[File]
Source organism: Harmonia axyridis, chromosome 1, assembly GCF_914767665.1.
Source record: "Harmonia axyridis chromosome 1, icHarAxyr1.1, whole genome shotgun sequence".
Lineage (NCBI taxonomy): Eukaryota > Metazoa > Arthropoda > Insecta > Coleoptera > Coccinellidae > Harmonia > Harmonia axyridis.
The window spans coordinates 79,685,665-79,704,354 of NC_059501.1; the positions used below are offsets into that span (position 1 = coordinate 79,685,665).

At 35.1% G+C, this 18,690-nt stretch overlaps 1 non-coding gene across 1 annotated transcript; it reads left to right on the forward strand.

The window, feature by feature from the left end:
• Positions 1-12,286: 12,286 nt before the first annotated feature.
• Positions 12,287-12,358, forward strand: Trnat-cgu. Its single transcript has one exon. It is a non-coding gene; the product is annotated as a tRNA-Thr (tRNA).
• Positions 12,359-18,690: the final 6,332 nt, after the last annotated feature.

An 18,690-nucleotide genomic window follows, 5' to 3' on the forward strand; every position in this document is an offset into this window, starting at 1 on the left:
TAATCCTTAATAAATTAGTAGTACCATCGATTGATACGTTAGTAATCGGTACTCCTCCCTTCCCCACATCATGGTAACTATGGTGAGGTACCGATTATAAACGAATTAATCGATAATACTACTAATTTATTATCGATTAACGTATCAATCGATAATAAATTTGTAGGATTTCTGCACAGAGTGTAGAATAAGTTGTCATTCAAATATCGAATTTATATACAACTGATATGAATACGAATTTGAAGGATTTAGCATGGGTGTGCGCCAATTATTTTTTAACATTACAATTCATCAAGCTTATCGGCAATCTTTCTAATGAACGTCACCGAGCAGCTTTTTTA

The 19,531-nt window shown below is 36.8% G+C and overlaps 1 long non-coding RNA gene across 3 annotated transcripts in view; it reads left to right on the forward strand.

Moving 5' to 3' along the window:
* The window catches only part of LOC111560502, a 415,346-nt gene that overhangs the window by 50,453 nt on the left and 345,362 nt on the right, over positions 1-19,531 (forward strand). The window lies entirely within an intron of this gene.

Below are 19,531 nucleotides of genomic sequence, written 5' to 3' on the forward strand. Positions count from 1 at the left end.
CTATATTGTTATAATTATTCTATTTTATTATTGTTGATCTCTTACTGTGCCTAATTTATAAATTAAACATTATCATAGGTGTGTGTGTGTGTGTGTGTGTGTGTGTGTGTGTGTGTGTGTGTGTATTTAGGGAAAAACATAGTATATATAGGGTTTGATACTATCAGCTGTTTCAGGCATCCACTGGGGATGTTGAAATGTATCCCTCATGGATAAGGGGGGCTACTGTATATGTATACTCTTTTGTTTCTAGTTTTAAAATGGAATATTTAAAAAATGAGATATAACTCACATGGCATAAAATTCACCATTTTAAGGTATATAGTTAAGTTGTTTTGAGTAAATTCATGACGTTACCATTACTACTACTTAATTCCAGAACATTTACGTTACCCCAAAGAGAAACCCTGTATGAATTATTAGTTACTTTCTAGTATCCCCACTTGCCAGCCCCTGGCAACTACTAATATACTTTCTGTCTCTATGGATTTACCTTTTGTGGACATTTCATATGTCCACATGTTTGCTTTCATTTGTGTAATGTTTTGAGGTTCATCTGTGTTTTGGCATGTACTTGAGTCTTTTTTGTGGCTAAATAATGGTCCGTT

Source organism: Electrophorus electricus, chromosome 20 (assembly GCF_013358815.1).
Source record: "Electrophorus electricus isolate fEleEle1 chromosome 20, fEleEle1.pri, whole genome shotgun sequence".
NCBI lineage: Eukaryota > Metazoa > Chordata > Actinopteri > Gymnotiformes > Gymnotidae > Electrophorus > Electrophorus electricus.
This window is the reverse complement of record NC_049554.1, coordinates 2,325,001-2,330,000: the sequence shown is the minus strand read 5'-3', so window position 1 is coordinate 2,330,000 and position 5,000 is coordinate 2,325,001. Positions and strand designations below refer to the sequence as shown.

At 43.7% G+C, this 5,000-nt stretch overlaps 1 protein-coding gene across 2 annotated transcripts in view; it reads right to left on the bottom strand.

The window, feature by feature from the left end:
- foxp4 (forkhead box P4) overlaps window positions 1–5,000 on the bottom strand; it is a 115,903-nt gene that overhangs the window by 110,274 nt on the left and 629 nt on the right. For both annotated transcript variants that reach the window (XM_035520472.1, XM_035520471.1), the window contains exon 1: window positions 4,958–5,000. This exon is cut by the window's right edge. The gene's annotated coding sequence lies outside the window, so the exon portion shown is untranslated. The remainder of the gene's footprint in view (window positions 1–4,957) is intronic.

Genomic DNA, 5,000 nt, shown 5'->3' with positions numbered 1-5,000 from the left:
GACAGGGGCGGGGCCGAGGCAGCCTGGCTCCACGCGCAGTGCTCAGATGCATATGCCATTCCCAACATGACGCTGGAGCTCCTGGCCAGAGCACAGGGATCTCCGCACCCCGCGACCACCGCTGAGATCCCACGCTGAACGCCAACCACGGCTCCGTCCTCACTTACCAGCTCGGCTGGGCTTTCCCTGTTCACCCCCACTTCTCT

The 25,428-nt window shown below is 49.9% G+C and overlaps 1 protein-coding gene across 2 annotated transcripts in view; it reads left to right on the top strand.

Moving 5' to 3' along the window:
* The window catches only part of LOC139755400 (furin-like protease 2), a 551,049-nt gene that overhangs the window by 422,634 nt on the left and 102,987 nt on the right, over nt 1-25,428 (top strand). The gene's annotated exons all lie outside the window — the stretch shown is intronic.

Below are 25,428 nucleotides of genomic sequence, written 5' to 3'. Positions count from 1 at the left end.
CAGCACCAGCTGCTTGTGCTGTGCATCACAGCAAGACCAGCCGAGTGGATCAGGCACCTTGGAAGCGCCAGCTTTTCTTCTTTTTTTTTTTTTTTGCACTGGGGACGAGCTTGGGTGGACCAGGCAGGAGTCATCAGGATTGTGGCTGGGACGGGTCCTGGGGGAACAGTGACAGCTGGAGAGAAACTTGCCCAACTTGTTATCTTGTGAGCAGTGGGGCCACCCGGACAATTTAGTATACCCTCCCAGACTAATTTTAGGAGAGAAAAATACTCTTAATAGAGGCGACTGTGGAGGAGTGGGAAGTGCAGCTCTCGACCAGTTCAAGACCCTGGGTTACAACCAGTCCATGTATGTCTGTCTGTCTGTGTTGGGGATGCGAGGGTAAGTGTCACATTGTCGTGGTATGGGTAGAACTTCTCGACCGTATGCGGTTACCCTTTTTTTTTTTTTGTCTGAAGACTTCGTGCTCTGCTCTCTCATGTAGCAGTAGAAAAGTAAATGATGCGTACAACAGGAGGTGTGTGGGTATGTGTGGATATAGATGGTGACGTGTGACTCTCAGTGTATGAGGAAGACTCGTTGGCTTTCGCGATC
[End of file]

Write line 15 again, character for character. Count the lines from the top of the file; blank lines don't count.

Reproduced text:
Below are 19,531 nucleotides of genomic sequence, written 5' to 3' on the forward strand. Positions count from 1 at the left end.